Undeclared endorsement based tweets could soon be a thing of the past if the Office of Fair Trading gets its way.
The government's consumer watchdog has begun a crackdown after it discovered a PR firm, Handpicked Media, was paying well-known Twitter users to tweet about the brands that it represents.
"Online promotional activity, just like any other promotional activity, must clearly identify when promotions and editorial comment have been paid for, so that consumers are not misled", read a statement.
"Handpicked Media operates a network of bloggers and niche websites across a variety of sectors. Through the signed undertakings, it has agreed not to engage in promotional activity unless bloggers within its network prominently disclose, in a manner unavoidable to the average consumer, that the promotion has been paid for or otherwise remunerated".
What this means is that the OFT now wants paid-for tweets to be clearly marked. In the States, where paid-for-tweets are big business, the US Federal Trade Commission states that endorsements must contain the words "ad" or "spon".
Reality TV star Kim Kardashian, who has more than 5.6 million followers, can earn herself up to $10,000 just for tweeting. Arnie Gullov-Singh, chief executive officer of Ad.ly, a Twitter-based advertising firm said: "Her price keeps going up. The most effective ones can get six figures a year, and in some cases six figures a quarter".
Heather Clayton, senior director of OFT's Consumer Group, said:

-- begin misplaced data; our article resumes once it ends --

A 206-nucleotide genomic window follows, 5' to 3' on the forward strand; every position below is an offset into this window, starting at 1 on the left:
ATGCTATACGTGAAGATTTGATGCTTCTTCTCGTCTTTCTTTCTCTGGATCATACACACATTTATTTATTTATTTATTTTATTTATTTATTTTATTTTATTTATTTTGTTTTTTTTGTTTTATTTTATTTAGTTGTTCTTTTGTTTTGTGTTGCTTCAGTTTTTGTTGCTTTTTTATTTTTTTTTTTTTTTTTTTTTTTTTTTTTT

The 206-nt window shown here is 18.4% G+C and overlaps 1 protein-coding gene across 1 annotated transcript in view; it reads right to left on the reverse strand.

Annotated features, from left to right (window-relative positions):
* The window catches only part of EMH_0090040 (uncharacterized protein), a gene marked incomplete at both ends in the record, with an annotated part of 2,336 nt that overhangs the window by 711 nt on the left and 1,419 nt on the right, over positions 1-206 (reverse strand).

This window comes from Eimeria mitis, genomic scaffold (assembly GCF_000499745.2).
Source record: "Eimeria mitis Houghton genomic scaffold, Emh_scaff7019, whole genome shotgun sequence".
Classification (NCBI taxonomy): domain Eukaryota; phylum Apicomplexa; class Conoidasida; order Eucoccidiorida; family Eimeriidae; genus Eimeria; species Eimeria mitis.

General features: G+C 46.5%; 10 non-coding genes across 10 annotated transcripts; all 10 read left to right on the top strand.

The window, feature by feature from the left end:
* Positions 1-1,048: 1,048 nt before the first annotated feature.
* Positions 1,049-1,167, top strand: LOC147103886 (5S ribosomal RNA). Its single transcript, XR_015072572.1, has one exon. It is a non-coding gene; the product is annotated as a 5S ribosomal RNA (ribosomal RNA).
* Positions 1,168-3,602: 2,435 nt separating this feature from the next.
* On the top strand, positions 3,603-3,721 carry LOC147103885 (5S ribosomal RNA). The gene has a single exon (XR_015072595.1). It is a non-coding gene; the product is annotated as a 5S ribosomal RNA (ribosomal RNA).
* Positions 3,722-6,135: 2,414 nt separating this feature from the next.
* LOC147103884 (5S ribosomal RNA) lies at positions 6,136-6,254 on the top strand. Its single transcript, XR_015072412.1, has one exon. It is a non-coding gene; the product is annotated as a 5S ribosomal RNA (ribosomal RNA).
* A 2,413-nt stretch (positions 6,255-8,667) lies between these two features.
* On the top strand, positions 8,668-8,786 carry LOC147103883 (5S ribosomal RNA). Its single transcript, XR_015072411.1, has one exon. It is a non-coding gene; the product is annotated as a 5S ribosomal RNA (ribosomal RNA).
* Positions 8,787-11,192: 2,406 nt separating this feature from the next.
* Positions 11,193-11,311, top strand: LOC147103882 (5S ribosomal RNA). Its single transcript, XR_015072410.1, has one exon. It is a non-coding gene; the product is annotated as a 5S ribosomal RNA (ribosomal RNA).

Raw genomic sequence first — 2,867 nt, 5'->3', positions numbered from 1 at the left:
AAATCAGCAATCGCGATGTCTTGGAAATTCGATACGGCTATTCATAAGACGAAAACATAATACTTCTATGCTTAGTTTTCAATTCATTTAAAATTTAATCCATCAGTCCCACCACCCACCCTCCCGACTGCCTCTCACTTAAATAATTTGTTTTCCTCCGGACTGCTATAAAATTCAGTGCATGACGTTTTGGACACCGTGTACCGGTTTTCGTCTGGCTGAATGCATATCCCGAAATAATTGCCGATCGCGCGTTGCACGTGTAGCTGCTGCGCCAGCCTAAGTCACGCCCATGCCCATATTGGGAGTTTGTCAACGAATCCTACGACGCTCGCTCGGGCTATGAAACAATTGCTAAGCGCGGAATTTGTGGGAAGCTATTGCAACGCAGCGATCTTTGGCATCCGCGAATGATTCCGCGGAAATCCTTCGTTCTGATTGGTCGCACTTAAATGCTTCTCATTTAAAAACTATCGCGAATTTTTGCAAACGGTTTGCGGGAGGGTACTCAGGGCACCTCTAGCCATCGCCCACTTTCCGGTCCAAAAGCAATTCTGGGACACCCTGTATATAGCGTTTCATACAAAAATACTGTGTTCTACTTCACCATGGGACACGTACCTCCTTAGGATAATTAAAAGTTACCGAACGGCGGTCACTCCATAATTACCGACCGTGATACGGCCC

"The internet plays a key role in how people purchase products and services and the importance of online advertising continues to grow. The OFT has bolstered its expertise in this area and is taking targeted action to ensure that the law is clear, increase business compliance and empower consumers.
"We expect online advertising and marketing campaigns to be transparent so consumers can clearly tell when blogs, posts and microblogs have been published in return for payment or payment in kind. We expect this to include promotions for products and services as well as editorial content".
We at Pocket-lint would just like to point out that all of our tweets are impartial and not-paid for. But we do love Curly Wurlys and would be happy to express our feelings for the caramel-based stretchy bar of goodness (in less than 140 characters, of course) for £150 upwards.
Other sweets and snacks will also be considered.